Larger organization often have the desire to use Scrum beyond the team level. This news explores some examples of what organizations do to adopt an agile way of working across the enterprise by scaling Scrum.
Agile software development or Scrum is not enough to make your enterprise truly deliver on the Agile promises, says Dave van Herpen. He suggests that IT service management should apply agile and lean practices combined with DevOps to improve collaboration throughout the entire enterprise.
Enterprise Scrum Definition Release 1.01 released by Mike Beedle as business-oriented, scalable, general empirical management and execution framework.
Scrum of scrums can be used to scale the daily stand-up meeting when multiple teams are involved. Its purpose is to support agile teams in collaborating and coordinating their work with other teams. Several authors have shared views on scrum of scrums, with experiences of using them.
To incrementally develop and deliver products using agile software development, requirements are gathered and organized into a product backlog. A requirement technique that is used in agile software development is use cases. Some techniques to apply use cases for managing product requirements in agile are use case 2.0, slicing and laminating.
The product owner role from Scrum is used to interface between the business and development. In larger organization with complex products and many decisions that need to be made, having this role filled in by one person is often not feasible. InfoQ did an interview with Timo Punkka about the role of the product owner, lean portfolio management, and customer collaboration.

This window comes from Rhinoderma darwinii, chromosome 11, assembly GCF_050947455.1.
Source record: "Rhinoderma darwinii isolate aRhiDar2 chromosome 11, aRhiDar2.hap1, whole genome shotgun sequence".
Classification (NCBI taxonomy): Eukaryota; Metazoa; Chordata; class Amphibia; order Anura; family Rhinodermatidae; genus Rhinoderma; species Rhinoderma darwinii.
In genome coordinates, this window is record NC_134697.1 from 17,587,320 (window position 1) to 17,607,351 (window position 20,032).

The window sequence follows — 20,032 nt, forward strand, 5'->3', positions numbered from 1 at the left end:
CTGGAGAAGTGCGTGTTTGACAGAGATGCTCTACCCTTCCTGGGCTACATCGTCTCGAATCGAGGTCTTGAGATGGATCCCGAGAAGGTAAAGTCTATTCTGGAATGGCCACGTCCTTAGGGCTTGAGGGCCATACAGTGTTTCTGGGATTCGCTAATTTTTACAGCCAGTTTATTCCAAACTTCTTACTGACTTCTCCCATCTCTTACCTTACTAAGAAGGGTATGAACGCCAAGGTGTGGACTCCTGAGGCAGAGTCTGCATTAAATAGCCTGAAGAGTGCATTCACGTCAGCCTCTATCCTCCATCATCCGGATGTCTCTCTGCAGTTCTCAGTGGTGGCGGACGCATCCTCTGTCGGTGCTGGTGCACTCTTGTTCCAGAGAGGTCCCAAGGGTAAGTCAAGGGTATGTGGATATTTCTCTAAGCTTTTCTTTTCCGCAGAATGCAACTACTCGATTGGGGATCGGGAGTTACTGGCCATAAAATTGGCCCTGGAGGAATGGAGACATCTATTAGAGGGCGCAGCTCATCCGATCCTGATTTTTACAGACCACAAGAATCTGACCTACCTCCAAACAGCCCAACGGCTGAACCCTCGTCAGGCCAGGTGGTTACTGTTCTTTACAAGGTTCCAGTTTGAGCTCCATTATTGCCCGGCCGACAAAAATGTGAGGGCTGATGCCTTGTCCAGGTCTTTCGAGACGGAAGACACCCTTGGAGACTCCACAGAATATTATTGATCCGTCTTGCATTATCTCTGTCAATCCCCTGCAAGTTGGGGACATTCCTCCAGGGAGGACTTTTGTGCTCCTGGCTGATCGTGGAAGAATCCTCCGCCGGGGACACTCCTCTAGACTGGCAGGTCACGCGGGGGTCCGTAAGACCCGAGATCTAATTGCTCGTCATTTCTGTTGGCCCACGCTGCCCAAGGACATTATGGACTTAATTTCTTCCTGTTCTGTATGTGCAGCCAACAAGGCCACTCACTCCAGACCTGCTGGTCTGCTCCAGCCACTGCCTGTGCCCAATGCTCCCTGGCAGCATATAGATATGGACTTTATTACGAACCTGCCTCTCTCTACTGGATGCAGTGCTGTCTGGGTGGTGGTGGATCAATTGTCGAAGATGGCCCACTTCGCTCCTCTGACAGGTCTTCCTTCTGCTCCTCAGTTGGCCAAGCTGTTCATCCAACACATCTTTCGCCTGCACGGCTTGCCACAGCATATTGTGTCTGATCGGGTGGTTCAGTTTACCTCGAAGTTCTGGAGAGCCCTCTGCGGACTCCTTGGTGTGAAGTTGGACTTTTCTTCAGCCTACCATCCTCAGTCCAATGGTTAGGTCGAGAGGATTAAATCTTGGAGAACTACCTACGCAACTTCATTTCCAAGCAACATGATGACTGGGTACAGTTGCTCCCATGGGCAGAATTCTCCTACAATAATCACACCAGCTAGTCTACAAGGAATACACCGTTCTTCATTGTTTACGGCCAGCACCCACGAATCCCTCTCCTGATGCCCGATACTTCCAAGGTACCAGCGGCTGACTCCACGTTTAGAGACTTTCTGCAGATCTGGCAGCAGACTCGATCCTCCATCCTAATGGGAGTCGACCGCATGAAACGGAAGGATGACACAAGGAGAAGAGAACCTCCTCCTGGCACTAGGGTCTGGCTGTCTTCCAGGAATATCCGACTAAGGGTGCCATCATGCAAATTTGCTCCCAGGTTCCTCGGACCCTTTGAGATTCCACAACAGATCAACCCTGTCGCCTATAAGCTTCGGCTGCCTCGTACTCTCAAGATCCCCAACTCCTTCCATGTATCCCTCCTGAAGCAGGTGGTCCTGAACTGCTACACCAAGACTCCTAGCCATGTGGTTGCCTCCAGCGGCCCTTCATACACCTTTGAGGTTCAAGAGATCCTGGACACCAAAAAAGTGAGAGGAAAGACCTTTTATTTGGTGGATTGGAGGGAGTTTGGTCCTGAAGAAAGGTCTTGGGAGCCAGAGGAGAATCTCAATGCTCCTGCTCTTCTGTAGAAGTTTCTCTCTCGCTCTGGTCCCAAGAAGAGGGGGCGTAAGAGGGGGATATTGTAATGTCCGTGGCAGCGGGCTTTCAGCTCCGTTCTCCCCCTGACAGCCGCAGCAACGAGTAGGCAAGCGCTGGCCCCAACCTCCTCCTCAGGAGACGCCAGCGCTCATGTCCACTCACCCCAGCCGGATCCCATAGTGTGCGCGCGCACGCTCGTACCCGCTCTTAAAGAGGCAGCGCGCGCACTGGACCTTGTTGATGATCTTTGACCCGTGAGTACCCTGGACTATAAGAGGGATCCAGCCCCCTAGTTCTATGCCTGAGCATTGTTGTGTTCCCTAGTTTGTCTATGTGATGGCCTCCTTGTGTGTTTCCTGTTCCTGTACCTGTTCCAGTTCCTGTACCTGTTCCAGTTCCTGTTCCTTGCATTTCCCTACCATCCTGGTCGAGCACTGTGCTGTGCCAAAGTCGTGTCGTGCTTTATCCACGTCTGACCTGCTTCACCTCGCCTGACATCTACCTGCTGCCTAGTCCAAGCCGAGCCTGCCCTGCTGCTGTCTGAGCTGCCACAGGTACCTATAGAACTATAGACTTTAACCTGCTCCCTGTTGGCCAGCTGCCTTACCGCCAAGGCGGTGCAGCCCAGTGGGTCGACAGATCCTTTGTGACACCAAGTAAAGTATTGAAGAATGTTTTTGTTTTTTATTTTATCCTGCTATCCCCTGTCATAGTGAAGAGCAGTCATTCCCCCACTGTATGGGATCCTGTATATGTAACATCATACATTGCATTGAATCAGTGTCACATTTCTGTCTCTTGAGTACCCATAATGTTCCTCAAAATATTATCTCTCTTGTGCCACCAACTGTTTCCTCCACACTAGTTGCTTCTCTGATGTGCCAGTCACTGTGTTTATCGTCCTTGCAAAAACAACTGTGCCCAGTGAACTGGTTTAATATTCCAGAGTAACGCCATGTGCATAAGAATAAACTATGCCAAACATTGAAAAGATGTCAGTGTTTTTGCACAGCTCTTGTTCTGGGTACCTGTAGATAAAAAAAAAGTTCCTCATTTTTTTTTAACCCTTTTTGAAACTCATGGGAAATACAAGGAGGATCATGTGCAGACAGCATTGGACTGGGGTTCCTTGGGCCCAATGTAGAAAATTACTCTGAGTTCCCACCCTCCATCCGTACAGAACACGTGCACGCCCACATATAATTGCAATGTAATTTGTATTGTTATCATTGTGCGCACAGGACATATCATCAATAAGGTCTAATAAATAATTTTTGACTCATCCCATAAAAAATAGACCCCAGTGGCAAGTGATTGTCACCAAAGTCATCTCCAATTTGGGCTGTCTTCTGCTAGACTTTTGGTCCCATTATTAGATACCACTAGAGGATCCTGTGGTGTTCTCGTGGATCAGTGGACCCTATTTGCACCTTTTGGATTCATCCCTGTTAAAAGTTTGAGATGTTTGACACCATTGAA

Enterprises that are adopting agile organizational-wide will at some time have to scale their agile practices. In a session at the Agile Methods in the Finance Sector and Complex Environment conference, attendees shared their experiences with scaling agile in enterprises.
The way that agile teams and organizations take decisions impacts the value that they can get from agile ways of working. To become agile, it can help to learn different decision making techniques, and pick the one which is most suitable for a situation.
The Scaled Agile Framework (SAFe), created by Dean Leffingwell, seems to be gaining momentum in our community and is touted as the equivalent of Scrum at an organizational level. It is currently supported by several vendors including Rally, Net Objectives, Valtech, and Ivar Jacobson International. However, not all in the community think SAFe is a good idea.
Back in November, Spotify released a paper titled "Scaling Agile @ Spotify with Tribes, Squads, Chapters & Guilds". I recently had a chance to chat with Henrik Kniberg, one of the coaches on site there, to ask him some questions about the paper and to get an update on where they are today.
The introductory keynote at Agile 2012 in Dallas entitled Scaling Up Excellence was delivered by Bob Sutton, Professor of Management Science and Engineering at Stanford University and author of numerous business books including "Good Boss, Bad Boss" and "The No Asshole Rule".
The British Computing Society has awarded its Lovelace Medal 2012 to Grady Booch for his “innovative work in software architecture, software engineering and collaborative environments.”
Agile experts suggest a slow ramp up, thinking beyond Scrum of Scums, and using techniques like Feature teams, for scaling Agile projects. A feature team takes responsibility for one or two features at a time and works on them as a whole until they are done. Once the features are delivered, each team member signs up for the next feature by joining another feature team.
On January 4th, IBM announced it is going to acquire the cloud and SOA integration service company Green Hat. Testing is one of the main challenges when developing cloud or SOA based applications. Buying Green Hat IBM hopes to offer more productive testing approaches and other benefits for such types of large scale software systems. Green Hat will be integrated into IBM Rational Solution.
A number of commentators have been talking about the perceived dichotomy between Agile techniques and architectural thinking. This post investigates some of the tensions between Big Up Front Design (BDUF) and You Aint Gonna Need It (YAGNI) thinking and looks at how the two approaches can in fact work together in complimentary ways.